An algorithm for preoperative cardiac risk assessment

One discussion last week involved cardiac arrest in the setting of hernia repair. The reference below was highlighted in the chief resident’s presentation.

Reference: Rafiq A, Skylar E, Bella JN. Cardiac evaluation and monitoring of patients undergoing noncardiac surgeryHealth Services Insight. 2017 Feb 20; 9: 1178632916686074. doi: 10.1177/1178632916686074.

Summary: Cardiovascular complications in the perioperative period are one of the most common events leading to increased morbidity and mortality. Although such events are very small in number, they are associated with a high mortality rate making it essential for physicians to understand the importance of perioperative cardiovascular risk assessment and evaluation. Its involves a detailed process of history taking, patient’s medical profile, medications being used, functional status of the patient, and knowledge about the surgical procedure and its inherent risks.

That being said, this review by Rafiq et al (2017) aims to provide a concise but comprehensive analysis on all such aspects of perioperative cardiovascular risk assessment for noncardiac surgeries and provide a basic methodology toward such assessment and decision making.

The ideal approach toward perioperative cardiac risk assessment requires a multidisciplinary team or a dedicated perioperative team of physicians. This leads expert physicians in this field to be involved in patient care with improved communications among primary physicians, anesthesiologist, surgeons, the patient, family members of the patient, cardiologist, and all other ancillary departments of health care involved.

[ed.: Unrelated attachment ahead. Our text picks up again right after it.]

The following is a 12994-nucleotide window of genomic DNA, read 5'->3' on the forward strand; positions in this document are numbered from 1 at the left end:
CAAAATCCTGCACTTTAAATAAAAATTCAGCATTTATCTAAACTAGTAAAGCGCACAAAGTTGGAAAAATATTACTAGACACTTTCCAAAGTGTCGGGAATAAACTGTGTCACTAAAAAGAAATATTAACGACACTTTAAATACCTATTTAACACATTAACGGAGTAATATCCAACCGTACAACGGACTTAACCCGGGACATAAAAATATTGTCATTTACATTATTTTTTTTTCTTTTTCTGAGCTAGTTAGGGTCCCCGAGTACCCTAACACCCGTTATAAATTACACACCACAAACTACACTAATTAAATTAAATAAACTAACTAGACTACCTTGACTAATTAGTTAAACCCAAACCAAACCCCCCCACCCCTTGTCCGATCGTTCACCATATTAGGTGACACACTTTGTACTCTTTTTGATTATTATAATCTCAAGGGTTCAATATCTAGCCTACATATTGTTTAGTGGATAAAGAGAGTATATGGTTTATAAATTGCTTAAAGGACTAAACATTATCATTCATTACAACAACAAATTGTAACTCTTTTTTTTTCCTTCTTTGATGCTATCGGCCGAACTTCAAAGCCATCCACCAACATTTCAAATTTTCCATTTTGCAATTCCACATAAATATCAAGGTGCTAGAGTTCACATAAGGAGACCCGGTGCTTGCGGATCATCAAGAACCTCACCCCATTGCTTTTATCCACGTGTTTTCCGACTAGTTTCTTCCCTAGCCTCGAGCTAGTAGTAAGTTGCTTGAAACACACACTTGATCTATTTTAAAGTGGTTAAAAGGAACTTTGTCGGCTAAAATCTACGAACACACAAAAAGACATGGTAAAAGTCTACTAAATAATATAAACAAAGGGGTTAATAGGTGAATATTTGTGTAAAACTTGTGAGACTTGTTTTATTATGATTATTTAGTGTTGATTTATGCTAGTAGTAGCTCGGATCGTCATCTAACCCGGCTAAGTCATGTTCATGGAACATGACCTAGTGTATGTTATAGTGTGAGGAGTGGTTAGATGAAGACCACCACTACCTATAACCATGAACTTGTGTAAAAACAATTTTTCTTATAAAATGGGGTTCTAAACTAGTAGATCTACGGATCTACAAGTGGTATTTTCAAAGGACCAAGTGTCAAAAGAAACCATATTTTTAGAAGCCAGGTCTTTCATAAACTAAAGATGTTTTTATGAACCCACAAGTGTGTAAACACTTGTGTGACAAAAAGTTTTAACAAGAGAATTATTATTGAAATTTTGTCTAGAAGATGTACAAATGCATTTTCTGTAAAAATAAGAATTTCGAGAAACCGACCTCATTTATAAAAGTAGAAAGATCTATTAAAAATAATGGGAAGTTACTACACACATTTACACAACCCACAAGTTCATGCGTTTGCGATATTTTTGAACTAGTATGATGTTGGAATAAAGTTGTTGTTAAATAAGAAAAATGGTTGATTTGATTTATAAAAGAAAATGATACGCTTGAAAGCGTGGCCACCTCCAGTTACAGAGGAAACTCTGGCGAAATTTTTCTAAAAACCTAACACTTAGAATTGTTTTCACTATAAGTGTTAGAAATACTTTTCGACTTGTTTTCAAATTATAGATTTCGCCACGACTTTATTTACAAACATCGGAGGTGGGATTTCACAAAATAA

Figure 1: Algorithm for perioperative cardiac risk assessment prior to noncardiac surgery (p.2)

algorithm cardiac

The authors state that it is important to stress the fact that a majority of these recommendations are based, to a large extent, on observational studies and clinical experience. There are only few RCTs that address this matter. It is prudent that more randomized trials are needed to improve on current recommendations, hence leading to further improvement in patient care and management in the perioperative period.

Mortality risk reduction associated with PTH reduction for Secondary Hyperparathyroidism

One discussion this week included parathyroid hormone (PTH) levels.

Reference: Komaba H, et al. Parathyroidectomy and survival among Japanese hemodialysis patients with secondary hyperparathyroidism. Kidney International. 2015 Aug;88(2):350-359. doi: 10.1038/ki.2015.72

Summary: In a nationwide study of 114,064 hemodialysis patients, Komaba et al asked if PTx for severe SHPT improves survival of dialysis patients.  They compared patient outcomes by PTH levels, and by those with a history of parathyroidectomy (PTx) (6,6280) and those without PTx (107,436).



Excess PTH is shown to increase cardiac fibrosis; elevations in serum calcium, phophorus, and PTH levels are associated with death and cardiovascular events primarily due to vascular calcification (p.350).



For cardiovascular death, there was a significant increase in the multivariate-adjusted HR for patients with intact PTH levels < 60 pg/ml (HR, 1.11; 95% CI, 1.02–1.20) and those with intact PTH levels >500 pg/ml (HR, 1.41; 95% CI, 1.20–1.64). In contrast, such an increased risk of mortality was not observed in patients with a history of PTx, despite the fact that these patients had severe SHPT preoperatively.